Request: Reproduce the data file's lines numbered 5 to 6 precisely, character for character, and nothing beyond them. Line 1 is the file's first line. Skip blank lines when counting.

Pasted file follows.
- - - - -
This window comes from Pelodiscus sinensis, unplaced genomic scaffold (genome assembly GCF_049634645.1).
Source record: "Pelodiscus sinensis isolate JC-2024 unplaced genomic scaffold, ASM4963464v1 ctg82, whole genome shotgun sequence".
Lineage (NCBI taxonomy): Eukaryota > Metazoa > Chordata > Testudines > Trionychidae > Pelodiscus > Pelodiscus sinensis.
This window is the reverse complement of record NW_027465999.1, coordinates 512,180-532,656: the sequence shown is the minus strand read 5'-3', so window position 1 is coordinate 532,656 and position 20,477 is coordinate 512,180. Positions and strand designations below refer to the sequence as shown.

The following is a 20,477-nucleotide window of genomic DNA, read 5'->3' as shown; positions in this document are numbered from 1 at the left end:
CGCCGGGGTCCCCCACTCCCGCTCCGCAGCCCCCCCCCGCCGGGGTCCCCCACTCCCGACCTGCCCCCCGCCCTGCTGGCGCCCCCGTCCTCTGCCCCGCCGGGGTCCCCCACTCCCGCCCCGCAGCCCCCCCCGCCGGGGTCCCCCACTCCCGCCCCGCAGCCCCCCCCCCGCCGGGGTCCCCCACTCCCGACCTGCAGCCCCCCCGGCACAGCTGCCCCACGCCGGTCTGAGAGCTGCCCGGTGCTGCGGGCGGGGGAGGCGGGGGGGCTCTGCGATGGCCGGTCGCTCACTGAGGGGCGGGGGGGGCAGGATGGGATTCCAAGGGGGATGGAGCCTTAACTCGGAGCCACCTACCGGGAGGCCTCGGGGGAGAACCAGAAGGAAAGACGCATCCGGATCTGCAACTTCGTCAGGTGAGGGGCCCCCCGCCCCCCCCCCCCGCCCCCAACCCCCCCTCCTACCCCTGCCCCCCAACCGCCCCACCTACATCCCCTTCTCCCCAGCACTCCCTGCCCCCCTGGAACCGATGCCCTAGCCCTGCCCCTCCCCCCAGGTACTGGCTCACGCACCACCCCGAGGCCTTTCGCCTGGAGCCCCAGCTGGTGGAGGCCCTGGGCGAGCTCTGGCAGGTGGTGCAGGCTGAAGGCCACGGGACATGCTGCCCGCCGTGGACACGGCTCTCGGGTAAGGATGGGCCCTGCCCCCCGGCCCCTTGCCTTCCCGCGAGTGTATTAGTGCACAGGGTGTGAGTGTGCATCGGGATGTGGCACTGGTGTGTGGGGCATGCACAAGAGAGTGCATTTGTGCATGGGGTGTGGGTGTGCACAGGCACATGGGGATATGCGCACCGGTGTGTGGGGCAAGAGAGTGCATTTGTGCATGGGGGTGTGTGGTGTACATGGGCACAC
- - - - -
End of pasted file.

The following is a 20,477-nucleotide window of genomic DNA, read 5'->3' as shown; positions in this document are numbered from 1 at the left end:
CGCCGGGGTCCCCCACTCCCGCTCCGCAGCCCCCCCCCGCCGGGGTCCCCCACTCCCGACCTGCCCCCCGCCCTGCTGGCGCCCCCGTCCTCTGCCCCGCCGGGGTCCCCCACTCCCGCCCCGCAGCCCCCCCCGCCGGGGTCCCCCACTCCCGCCCCGCAGCCCCCCCCCCGCCGGGGTCCCCCACTCCCGACCTGCAGCCCCCCCGGCACAGCTGCCCCACGCCGGTCTGAGAGCTGCCCGGTGCTGCGGGCGGGGGAGGCGGGGGGGCTCTGCGATGGCCGGTCGCTCACTGAGGGGCGGGGGGGGCAGGATGGGATTCCAAGGGGGATGGAGCCTTAACTCGGAGCCACCTACCGGGAGGCCTCGGGGGAGAACCAGAAGGAAAGACGCATCCGGATCTGCAACTTCGTCAGGTGAGGGGCCCCCCGCCCCCCCCCCCCGCCCCCAACCCCCCCTCCTACCCCTGCCCCCCAACCGCCCCACCTACATCCCCTTCTCCCCAGCACTCCCTGCCCCCCTGGAACCGATGCCCTAGCCCTGCCCCTCCCCCCAGGTACTGGCTCACGCACCACCCCGAGGCCTTTCGCCTGGAGCCCCAGCTGGTGGAGGCCCTGGGCGAGCTCTGGCAGGTGGTGCAGGCTGAAGGCCACGGGACATGCTGCCCGCCGTGGACACGGCTCTCGGGTAAGGATGGGCCCTGCCCCCCGGCCCCTTGCCTTCCCGCGAGTGTATTAGTGCACAGGGTGTGAGTGTGCATCGGGATGTGGCACTGGTGTGTGGGGCATGCACAAGAGAGTGCATTTGTGCATGGGGTGTGGGTGTGCACAGGCACATGGGGATATGCGCACCGGTGTGTGGGGCAAGAGAGTGCATTTGTGCATGGGGGTGTGTGGTGTACATGGGCACAC